Carl Gustav Jung was a Swiss psychiatrist and psychoanalyst who founded analytical psychology.
Frantz Fanon was a psychiatrist, philosopher, revolutionary, and writer from the French colony of Martinique, whose works are influential in the fields of post-colonial studies, critical theory, and Marxism. As an intellectual, Fanon was a political radical, Pan-Africanist, and Marxist humanist concerned with the psychopathology of colonization, and the human, social, and cultural consequences of decolonization.
Ronald David Laing, usually cited as R. D. Laing, was a Scottish psychiatrist who wrote extensively on mental illness – in particular, the experience of psychosis. Laing's views on the causes and treatment of psychopathological phenomena were influenced by his study of existential philosophy and ran counter to the chemical and electroshock methods that had become psychiatric orthodoxy. Taking the expressed feelings of the individual patient or client as valid descriptions of lived experience rather than simply as symptoms of mental illness, Laing regarded schizophrenia as a theory not a fact. Though associated in the public mind with anti-psychiatry he rejected the label. Politically, he was regarded as a thinker of the New Left. Laing was portrayed in the 2017 film Mad to Be Normal.
Bertrand Piccard FRSGS is a Swiss psychiatrist and balloonist. Along with Brian Jones, he was the first to complete a non-stop balloon flight around the globe, in a balloon named Breitling Orbiter 3. He was the initiator, chairman, and co-pilot, with André Borschberg, of Solar Impulse, the first successful round-the-world solar powered flight.
Brian Leslie Weiss is an American psychiatrist, hypnotherapist, and author who specializes in so-called past life regression, a field identified as pseudoscience. His research includes purported reincarnation, past life regression, future life progression, and survival of the human soul after death.
Viktor Emil Frankl was an Austrian neurologist and psychiatrist as well as a Holocaust survivor. Frankl was the founder of logotherapy, which is a form of existential analysis, the "Third Viennese School of Psychotherapy". His best-selling book Man's Search for Meaning chronicles his experiences as a concentration camp inmate, which led him to discover the importance of finding meaning in all forms of existence, even the most brutal ones, and thus, a reason to continue living. Frankl became one of the key figures in existential therapy and a prominent source of inspiration for humanistic psychologists.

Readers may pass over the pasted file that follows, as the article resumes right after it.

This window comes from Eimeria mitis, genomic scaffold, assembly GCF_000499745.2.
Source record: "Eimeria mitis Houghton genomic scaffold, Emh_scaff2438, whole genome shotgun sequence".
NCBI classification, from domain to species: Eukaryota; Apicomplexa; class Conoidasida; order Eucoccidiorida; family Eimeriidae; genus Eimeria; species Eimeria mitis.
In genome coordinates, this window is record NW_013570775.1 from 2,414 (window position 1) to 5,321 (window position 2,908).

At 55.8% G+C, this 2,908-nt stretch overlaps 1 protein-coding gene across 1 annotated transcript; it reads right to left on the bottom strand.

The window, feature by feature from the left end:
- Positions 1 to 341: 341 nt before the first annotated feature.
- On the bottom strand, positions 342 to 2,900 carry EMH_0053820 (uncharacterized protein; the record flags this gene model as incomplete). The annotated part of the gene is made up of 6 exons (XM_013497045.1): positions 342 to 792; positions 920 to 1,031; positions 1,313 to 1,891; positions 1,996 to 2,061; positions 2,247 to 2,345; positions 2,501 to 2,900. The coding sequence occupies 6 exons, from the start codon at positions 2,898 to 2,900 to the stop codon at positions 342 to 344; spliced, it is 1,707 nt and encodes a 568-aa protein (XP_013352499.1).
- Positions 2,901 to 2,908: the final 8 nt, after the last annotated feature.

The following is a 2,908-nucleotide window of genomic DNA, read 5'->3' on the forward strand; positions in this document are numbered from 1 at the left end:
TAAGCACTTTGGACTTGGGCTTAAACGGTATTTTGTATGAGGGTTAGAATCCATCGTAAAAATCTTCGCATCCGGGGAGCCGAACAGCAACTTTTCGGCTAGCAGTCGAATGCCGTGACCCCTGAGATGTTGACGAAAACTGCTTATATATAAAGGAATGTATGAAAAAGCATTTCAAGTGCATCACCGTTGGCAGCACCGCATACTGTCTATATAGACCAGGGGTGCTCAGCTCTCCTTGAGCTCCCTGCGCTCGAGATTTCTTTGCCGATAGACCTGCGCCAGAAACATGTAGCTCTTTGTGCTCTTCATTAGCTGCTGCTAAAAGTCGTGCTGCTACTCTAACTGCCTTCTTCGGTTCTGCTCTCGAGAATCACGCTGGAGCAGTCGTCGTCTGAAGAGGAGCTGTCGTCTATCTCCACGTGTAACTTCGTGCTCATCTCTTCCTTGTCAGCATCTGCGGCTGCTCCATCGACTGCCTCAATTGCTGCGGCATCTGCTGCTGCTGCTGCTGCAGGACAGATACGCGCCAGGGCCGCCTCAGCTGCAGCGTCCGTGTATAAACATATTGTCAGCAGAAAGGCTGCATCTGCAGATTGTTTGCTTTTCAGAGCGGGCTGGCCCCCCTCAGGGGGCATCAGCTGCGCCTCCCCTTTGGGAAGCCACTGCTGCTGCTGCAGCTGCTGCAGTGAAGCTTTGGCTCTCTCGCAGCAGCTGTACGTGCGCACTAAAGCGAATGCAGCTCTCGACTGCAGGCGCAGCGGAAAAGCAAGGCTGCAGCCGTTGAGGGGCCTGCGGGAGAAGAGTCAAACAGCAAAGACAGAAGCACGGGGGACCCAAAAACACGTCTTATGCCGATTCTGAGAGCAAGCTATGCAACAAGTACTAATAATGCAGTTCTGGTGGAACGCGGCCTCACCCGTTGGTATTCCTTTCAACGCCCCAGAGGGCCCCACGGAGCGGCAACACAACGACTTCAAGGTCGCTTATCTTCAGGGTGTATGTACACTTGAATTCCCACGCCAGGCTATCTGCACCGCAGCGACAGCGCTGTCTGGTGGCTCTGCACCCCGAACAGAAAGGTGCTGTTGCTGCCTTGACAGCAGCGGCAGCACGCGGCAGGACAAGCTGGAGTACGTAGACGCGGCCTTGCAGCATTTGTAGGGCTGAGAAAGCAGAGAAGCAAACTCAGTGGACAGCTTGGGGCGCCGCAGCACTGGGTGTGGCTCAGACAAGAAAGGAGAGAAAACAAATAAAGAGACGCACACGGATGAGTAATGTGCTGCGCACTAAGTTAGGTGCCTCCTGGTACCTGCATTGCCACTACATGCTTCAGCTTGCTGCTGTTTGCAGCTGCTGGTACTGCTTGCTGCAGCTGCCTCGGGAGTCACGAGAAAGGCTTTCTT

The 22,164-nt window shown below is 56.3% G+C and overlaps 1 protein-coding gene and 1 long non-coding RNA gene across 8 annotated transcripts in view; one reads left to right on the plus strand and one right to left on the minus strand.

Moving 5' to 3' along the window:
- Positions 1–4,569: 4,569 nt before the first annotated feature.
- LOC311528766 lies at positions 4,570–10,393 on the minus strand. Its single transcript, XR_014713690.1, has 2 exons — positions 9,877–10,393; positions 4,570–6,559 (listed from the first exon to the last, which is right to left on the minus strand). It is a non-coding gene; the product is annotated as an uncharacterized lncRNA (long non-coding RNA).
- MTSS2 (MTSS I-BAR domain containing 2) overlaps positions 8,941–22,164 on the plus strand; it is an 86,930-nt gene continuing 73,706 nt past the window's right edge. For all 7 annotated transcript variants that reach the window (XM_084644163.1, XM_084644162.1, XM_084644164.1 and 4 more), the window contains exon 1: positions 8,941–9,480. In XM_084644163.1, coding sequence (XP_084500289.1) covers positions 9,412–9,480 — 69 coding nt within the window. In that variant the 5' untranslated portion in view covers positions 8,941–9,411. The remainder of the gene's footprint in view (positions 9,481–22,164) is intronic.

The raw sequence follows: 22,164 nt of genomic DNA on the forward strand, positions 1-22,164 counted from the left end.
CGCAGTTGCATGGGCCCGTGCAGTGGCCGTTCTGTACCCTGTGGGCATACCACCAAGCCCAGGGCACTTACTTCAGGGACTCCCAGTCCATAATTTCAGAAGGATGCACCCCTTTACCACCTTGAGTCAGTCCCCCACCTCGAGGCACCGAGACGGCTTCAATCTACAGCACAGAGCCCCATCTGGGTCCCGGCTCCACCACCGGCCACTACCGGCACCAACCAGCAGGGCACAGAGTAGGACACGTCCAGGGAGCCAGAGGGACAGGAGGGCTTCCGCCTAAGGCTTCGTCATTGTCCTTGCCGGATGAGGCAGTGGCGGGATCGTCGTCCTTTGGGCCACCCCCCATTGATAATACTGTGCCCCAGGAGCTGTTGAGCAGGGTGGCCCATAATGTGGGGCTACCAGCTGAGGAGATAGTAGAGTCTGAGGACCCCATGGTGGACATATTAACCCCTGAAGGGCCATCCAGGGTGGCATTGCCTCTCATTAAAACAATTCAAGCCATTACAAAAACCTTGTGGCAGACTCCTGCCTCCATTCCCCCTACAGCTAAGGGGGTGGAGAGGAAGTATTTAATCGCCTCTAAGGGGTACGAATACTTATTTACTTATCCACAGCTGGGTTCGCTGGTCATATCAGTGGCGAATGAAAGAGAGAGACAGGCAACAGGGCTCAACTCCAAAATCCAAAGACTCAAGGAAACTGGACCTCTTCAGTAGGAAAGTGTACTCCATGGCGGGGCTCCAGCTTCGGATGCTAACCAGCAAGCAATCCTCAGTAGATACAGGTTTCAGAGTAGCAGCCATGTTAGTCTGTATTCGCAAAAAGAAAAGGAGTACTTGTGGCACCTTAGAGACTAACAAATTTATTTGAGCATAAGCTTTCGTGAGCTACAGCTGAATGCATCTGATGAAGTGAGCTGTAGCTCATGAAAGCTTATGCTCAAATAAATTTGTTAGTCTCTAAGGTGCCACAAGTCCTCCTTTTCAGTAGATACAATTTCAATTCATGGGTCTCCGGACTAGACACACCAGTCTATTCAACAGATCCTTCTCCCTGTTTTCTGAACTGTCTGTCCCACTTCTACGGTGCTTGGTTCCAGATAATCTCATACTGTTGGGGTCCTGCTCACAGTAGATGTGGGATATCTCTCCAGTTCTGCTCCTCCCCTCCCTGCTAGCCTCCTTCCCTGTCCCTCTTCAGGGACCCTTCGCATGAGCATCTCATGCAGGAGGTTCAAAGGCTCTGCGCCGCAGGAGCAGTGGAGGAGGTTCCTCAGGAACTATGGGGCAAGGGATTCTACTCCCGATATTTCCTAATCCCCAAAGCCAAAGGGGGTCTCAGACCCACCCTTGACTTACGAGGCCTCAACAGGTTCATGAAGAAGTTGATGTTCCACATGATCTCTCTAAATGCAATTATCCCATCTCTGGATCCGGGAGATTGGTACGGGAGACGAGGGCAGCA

Karl Theodor Jaspers was a German-Swiss psychiatrist and philosopher who had a strong influence on modern theology, psychiatry, and philosophy. After being trained in and practicing psychiatry, Jaspers turned to philosophical inquiry and attempted to discover an innovative philosophical system. He was often viewed as a major exponent of existentialism in Germany, though he did not accept the label.
Milton Hyland Erickson was an American psychiatrist and psychologist specializing in medical hypnosis and family therapy. He was founding president of the American Society for Clinical Hypnosis and a fellow of the American Psychiatric Association, the American Psychological Association, and the American Psychopathological Association. He is noted for his approach to the unconscious mind as creative and solution-generating. He is also noted for influencing brief therapy, strategic family therapy, family systems therapy, solution focused brief therapy, and neuro-linguistic programming.
Stanislav "Stan" Grof is a Czech psychiatrist, one of the founders of the field of transpersonal psychology and a researcher into the use of non-ordinary states of consciousness for purposes of exploring, healing, and obtaining growth and insights into the human psyche. Grof received the VISION 97 award granted by the Foundation of Dagmar and Václav Havel in Prague on October 5, 2007.